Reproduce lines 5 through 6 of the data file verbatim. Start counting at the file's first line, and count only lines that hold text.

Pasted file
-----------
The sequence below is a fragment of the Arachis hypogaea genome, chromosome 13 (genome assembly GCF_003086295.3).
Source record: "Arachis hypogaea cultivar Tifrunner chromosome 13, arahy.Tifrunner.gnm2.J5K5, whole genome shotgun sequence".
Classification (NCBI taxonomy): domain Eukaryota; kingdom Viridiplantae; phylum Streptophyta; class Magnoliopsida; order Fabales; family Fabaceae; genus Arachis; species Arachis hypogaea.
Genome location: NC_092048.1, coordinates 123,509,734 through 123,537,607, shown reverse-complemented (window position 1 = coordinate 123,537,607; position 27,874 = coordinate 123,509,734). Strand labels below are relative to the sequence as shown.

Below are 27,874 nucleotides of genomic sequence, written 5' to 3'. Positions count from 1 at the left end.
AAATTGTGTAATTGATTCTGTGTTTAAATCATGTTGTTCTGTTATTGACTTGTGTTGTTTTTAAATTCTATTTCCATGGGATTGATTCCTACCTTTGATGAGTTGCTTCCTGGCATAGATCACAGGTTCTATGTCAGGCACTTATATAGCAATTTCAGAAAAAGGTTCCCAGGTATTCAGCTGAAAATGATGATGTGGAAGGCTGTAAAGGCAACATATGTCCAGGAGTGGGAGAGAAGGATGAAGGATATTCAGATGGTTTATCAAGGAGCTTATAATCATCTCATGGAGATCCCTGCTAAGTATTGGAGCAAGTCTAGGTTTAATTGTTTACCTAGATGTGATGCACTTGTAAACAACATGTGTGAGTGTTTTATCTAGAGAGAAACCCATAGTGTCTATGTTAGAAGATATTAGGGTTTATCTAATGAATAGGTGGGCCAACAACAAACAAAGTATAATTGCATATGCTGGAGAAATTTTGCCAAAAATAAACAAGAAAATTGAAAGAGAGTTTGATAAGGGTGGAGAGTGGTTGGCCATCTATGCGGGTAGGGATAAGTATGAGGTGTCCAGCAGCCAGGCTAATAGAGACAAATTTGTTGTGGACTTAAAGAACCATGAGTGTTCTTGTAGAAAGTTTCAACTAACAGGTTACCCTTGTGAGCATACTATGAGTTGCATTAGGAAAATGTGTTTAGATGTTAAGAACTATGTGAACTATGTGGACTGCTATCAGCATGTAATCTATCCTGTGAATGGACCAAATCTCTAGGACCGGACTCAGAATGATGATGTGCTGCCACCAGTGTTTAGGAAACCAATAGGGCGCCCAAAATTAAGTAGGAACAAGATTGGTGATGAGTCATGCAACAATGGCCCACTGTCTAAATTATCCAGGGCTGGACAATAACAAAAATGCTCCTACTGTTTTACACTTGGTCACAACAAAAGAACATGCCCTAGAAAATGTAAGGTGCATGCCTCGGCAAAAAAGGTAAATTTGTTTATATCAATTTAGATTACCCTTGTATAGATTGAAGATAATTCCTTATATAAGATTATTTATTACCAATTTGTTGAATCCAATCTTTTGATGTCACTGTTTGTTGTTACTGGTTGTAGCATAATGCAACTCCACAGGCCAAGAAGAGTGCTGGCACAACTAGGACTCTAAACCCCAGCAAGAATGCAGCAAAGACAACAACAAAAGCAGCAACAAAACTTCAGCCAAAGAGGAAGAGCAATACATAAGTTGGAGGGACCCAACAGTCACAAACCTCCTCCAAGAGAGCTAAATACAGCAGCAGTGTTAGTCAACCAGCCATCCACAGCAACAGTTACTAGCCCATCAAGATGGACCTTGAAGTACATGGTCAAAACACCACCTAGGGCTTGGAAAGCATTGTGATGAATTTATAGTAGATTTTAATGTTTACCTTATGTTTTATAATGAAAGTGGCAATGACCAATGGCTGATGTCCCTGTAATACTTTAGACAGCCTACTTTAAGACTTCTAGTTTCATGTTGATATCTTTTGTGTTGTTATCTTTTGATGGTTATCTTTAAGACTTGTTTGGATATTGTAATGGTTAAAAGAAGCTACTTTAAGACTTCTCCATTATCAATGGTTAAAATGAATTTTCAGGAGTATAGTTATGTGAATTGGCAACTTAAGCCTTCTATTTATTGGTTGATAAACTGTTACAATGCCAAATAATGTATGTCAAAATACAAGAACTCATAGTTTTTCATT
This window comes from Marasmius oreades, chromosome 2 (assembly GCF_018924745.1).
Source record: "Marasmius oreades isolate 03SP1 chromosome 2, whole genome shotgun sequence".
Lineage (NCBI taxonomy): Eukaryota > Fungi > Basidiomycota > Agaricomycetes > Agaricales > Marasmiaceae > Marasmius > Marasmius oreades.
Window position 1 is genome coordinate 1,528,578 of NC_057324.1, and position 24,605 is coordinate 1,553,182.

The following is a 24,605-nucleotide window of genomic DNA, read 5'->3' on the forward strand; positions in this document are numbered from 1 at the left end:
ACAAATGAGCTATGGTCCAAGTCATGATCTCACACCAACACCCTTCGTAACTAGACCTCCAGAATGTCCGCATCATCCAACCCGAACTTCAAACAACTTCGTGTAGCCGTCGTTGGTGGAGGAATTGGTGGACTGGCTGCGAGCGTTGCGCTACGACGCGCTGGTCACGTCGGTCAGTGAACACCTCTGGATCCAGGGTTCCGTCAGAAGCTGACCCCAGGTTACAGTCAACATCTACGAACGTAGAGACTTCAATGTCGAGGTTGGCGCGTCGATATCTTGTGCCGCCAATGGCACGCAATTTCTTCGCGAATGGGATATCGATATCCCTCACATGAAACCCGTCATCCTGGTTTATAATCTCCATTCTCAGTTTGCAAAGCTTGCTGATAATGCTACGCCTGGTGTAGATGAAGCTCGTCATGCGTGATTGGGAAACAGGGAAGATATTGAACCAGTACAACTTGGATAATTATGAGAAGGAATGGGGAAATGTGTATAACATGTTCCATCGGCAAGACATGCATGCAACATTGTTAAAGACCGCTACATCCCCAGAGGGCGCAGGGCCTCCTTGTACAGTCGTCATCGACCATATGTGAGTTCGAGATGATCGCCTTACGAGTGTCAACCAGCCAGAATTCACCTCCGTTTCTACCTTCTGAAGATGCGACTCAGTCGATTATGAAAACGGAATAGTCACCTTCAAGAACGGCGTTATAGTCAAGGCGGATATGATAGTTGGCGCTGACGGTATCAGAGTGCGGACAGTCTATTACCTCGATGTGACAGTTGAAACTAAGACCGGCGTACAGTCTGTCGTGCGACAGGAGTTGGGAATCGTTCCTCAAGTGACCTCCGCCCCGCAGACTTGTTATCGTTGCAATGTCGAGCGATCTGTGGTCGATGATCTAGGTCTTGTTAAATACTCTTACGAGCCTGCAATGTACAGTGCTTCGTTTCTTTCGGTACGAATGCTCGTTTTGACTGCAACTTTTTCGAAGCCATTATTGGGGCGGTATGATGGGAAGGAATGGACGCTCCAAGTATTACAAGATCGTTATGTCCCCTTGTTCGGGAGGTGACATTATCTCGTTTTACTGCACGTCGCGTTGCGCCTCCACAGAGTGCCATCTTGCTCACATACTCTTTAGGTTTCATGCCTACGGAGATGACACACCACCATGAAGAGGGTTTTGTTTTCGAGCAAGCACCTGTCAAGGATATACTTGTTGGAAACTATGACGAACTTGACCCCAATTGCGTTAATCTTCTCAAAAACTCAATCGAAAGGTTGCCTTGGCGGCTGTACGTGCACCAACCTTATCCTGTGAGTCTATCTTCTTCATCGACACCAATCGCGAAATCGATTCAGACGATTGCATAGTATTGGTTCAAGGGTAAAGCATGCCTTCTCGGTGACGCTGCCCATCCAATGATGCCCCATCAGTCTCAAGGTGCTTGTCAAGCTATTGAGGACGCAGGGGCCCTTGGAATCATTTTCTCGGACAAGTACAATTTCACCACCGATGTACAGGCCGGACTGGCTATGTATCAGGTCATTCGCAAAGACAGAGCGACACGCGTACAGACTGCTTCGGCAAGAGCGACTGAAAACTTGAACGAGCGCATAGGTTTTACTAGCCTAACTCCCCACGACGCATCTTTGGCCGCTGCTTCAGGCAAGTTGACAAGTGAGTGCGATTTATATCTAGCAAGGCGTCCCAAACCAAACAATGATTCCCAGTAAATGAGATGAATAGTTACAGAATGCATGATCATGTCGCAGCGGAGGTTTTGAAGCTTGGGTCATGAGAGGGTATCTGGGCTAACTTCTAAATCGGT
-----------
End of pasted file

Below are 27,874 nucleotides of genomic sequence, written 5' to 3'. Positions count from 1 at the left end.
AAATTGTGTAATTGATTCTGTGTTTAAATCATGTTGTTCTGTTATTGACTTGTGTTGTTTTTAAATTCTATTTCCATGGGATTGATTCCTACCTTTGATGAGTTGCTTCCTGGCATAGATCACAGGTTCTATGTCAGGCACTTATATAGCAATTTCAGAAAAAGGTTCCCAGGTATTCAGCTGAAAATGATGATGTGGAAGGCTGTAAAGGCAACATATGTCCAGGAGTGGGAGAGAAGGATGAAGGATATTCAGATGGTTTATCAAGGAGCTTATAATCATCTCATGGAGATCCCTGCTAAGTATTGGAGCAAGTCTAGGTTTAATTGTTTACCTAGATGTGATGCACTTGTAAACAACATGTGTGAGTGTTTTATCTAGAGAGAAACCCATAGTGTCTATGTTAGAAGATATTAGGGTTTATCTAATGAATAGGTGGGCCAACAACAAACAAAGTATAATTGCATATGCTGGAGAAATTTTGCCAAAAATAAACAAGAAAATTGAAAGAGAGTTTGATAAGGGTGGAGAGTGGTTGGCCATCTATGCGGGTAGGGATAAGTATGAGGTGTCCAGCAGCCAGGCTAATAGAGACAAATTTGTTGTGGACTTAAAGAACCATGAGTGTTCTTGTAGAAAGTTTCAACTAACAGGTTACCCTTGTGAGCATACTATGAGTTGCATTAGGAAAATGTGTTTAGATGTTAAGAACTATGTGAACTATGTGGACTGCTATCAGCATGTAATCTATCCTGTGAATGGACCAAATCTCTAGGACCGGACTCAGAATGATGATGTGCTGCCACCAGTGTTTAGGAAACCAATAGGGCGCCCAAAATTAAGTAGGAACAAGATTGGTGATGAGTCATGCAACAATGGCCCACTGTCTAAATTATCCAGGGCTGGACAATAACAAAAATGCTCCTACTGTTTTACACTTGGTCACAACAAAAGAACATGCCCTAGAAAATGTAAGGTGCATGCCTCGGCAAAAAAGGTAAATTTGTTTATATCAATTTAGATTACCCTTGTATAGATTGAAGATAATTCCTTATATAAGATTATTTATTACCAATTTGTTGAATCCAATCTTTTGATGTCACTGTTTGTTGTTACTGGTTGTAGCATAATGCAACTCCACAGGCCAAGAAGAGTGCTGGCACAACTAGGACTCTAAACCCCAGCAAGAATGCAGCAAAGACAACAACAAAAGCAGCAACAAAACTTCAGCCAAAGAGGAAGAGCAATACATAAGTTGGAGGGACCCAACAGTCACAAACCTCCTCCAAGAGAGCTAAATACAGCAGCAGTGTTAGTCAACCAGCCATCCACAGCAACAGTTACTAGCCCATCAAGATGGACCTTGAAGTACATGGTCAAAACACCACCTAGGGCTTGGAAAGCATTGTGATGAATTTATAGTAGATTTTAATGTTTACCTTATGTTTTATAATGAAAGTGGCAATGACCAATGGCTGATGTCCCTGTAATACTTTAGACAGCCTACTTTAAGACTTCTAGTTTCATGTTGATATCTTTTGTGTTGTTATCTTTTGATGGTTATCTTTAAGACTTGTTTGGATATTGTAATGGTTAAAAGAAGCTACTTTAAGACTTCTCCATTATCAATGGTTAAAATGAATTTTCAGGAGTATAGTTATGTGAATTGGCAACTTAAGCCTTCTATTTATTGGTTGATAAACTGTTACAATGCCAAATAATGTATGTCAAAATACAAGAACTCATAGTTTTTCATT